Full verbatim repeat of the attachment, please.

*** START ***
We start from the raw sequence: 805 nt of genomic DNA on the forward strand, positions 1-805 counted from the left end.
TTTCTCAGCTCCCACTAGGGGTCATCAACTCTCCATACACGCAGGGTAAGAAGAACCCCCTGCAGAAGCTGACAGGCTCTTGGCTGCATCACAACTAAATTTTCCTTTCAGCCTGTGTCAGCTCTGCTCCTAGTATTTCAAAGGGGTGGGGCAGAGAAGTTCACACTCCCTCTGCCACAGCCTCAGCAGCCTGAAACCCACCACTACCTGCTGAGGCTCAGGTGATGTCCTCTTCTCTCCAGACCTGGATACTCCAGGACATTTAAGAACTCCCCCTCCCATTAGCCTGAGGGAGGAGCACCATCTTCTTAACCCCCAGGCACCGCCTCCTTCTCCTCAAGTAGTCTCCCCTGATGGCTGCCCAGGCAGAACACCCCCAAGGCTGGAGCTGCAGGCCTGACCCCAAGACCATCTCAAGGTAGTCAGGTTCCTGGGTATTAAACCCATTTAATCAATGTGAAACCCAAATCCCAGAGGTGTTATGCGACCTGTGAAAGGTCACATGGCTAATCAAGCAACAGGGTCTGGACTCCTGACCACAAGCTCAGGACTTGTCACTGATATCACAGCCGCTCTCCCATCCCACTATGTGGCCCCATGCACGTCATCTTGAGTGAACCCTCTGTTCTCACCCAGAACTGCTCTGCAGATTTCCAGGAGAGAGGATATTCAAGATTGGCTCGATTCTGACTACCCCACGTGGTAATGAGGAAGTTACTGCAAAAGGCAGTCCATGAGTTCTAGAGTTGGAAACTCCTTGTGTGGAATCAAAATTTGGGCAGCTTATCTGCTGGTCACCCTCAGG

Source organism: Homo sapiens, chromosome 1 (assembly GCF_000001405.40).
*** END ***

We start from the raw sequence: 805 nt of genomic DNA on the forward strand, positions 1-805 counted from the left end.
TTTCTCAGCTCCCACTAGGGGTCATCAACTCTCCATACACGCAGGGTAAGAAGAACCCCCTGCAGAAGCTGACAGGCTCTTGGCTGCATCACAACTAAATTTTCCTTTCAGCCTGTGTCAGCTCTGCTCCTAGTATTTCAAAGGGGTGGGGCAGAGAAGTTCACACTCCCTCTGCCACAGCCTCAGCAGCCTGAAACCCACCACTACCTGCTGAGGCTCAGGTGATGTCCTCTTCTCTCCAGACCTGGATACTCCAGGACATTTAAGAACTCCCCCTCCCATTAGCCTGAGGGAGGAGCACCATCTTCTTAACCCCCAGGCACCGCCTCCTTCTCCTCAAGTAGTCTCCCCTGATGGCTGCCCAGGCAGAACACCCCCAAGGCTGGAGCTGCAGGCCTGACCCCAAGACCATCTCAAGGTAGTCAGGTTCCTGGGTATTAAACCCATTTAATCAATGTGAAACCCAAATCCCAGAGGTGTTATGCGACCTGTGAAAGGTCACATGGCTAATCAAGCAACAGGGTCTGGACTCCTGACCACAAGCTCAGGACTTGTCACTGATATCACAGCCGCTCTCCCATCCCACTATGTGGCCCCATGCACGTCATCTTGAGTGAACCCTCTGTTCTCACCCAGAACTGCTCTGCAGATTTCCAGGAGAGAGGATATTCAAGATTGGCTCGATTCTGACTACCCCACGTGGTAATGAGGAAGTTACTGCAAAAGGCAGTCCATGAGTTCTAGAGTTGGAAACTCCTTGTGTGGAATCAAAATTTGGGCAGCTTATCTGCTGGTCACCCTCAGG

Source organism: Homo sapiens, chromosome 1 (assembly GCF_000001405.40).